La Piel que Habito, directed by Pedro Almodóvar, premiered at the 2011 Cannes Film Festival to excellent reviews and winning the Youth Prize. The Frankenstein-like tale is a stretch for the Spanish director, who is going into unknown territory bringing us his first thriller and starring one of his early talent discoveries, Antonio Banderas, reuniting the two old-time friends again after 22 years.
Terror, suspense, plastic surgery and sexual identity are the elements that compose this film, which showcases a much darker side of Almodóvar. This film shocked at Cannes, becoming one of the most talked about movies of the festival, making it a strong contender for the Palme d’Or. Although this wasn’t the case, a group of young cinephiles, aged 18 to 25, voted for La Piel Que Habito, making it the winner of the Youth Prize for the best film of the official selection of films.
The film starring Antonio Banderas, Elena Anaya and Marisa Paredes is a radical change in the film-making style of the Oscar winning director, whose films are known to be very colorful and full of his typical dark humor. But there is not much room for humor in this film. Almodóvar‘s Films have won in Cannes, with Best Director with Todo Sobre Mi Madre and Best Script with Volver, but he has yet to win the top prize.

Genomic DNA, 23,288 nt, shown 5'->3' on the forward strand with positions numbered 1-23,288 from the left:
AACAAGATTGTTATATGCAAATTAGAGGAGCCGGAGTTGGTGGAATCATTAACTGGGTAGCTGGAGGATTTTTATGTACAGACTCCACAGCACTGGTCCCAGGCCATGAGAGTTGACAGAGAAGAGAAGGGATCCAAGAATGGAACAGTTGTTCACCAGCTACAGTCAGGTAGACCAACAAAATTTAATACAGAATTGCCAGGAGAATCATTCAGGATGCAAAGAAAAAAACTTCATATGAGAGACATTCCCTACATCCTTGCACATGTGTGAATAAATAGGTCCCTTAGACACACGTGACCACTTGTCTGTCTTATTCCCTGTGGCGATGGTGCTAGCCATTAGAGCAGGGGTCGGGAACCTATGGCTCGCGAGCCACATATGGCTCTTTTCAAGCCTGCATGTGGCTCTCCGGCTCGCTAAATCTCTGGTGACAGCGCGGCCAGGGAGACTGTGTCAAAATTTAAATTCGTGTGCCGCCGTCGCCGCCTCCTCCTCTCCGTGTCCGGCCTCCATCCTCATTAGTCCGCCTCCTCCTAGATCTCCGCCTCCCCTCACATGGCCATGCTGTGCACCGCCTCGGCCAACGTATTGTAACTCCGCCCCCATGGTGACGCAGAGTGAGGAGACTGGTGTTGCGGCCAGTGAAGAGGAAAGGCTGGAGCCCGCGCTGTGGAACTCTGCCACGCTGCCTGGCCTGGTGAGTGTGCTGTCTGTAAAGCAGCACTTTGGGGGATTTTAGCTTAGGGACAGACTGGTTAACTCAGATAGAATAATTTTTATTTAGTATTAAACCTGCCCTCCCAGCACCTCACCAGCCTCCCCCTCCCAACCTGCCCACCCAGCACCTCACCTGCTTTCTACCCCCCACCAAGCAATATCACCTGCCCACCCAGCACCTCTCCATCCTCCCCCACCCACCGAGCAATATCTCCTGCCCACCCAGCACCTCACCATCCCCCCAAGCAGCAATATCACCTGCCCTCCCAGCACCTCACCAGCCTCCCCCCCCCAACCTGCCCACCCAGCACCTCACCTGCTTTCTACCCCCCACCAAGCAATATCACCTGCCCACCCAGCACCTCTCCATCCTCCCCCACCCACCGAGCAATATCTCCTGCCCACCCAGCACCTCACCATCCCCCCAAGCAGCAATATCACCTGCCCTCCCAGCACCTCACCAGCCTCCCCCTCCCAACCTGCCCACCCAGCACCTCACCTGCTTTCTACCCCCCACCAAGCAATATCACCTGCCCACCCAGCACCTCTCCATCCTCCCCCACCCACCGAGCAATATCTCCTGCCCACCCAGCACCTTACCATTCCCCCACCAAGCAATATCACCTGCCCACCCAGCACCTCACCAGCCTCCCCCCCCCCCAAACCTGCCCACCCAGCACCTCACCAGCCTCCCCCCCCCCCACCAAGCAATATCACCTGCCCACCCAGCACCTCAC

La Piel Que Habito, -which translates to The Skin I live In-, is an adaptation of a French Novel written by Thierry Jonquet. The films tells the twisted story of a plastic surgeon played by Banderas who is on the verge of a scientific breakthrough by creating a fire and Malaria-proof artificial skin after his wife burns to death in a tragic car accident. Tragedy strikes again when his daughter is raped. Banderas goes out in search of revenge, and so the scientist goes mad!
In terms of defining a genre for this film, La Piel Que Habito would fit in somewhere between the Horror and Science Fiction genres. When Almodóvarwas asked at Cannes what genre he would consider this film to be, he answered that he did not know how to respect the rules and boundaries between genres, and for this reason it was hard to categorize this film under one specific category.
Science Fiction seems to fit as the film explores what happens when a scientist loses touch with humanity, making it a valid comparison with the 1931 classic Frankenstein. Almodóvar denies this as a valid categorization of the film pointing out the fact that there are already laboratories that make artificial skin.
By Larry Yepez Jr.